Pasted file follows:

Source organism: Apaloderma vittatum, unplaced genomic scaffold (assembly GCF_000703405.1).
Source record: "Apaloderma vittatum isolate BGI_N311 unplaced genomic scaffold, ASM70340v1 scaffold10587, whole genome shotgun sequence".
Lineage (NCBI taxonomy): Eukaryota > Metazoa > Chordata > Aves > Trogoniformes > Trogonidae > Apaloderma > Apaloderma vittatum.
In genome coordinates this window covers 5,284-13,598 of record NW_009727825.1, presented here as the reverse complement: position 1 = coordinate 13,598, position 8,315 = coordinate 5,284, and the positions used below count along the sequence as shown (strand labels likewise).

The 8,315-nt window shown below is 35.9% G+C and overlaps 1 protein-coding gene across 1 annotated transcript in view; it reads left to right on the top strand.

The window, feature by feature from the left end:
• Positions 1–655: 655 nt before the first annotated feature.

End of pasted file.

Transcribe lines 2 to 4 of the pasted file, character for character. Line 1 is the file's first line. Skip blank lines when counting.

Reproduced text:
Source record: "Apaloderma vittatum isolate BGI_N311 unplaced genomic scaffold, ASM70340v1 scaffold10587, whole genome shotgun sequence".
Lineage (NCBI taxonomy): Eukaryota > Metazoa > Chordata > Aves > Trogoniformes > Trogonidae > Apaloderma > Apaloderma vittatum.
In genome coordinates this window covers 5,284-13,598 of record NW_009727825.1, presented here as the reverse complement: position 1 = coordinate 13,598, position 8,315 = coordinate 5,284, and the positions used below count along the sequence as shown (strand labels likewise).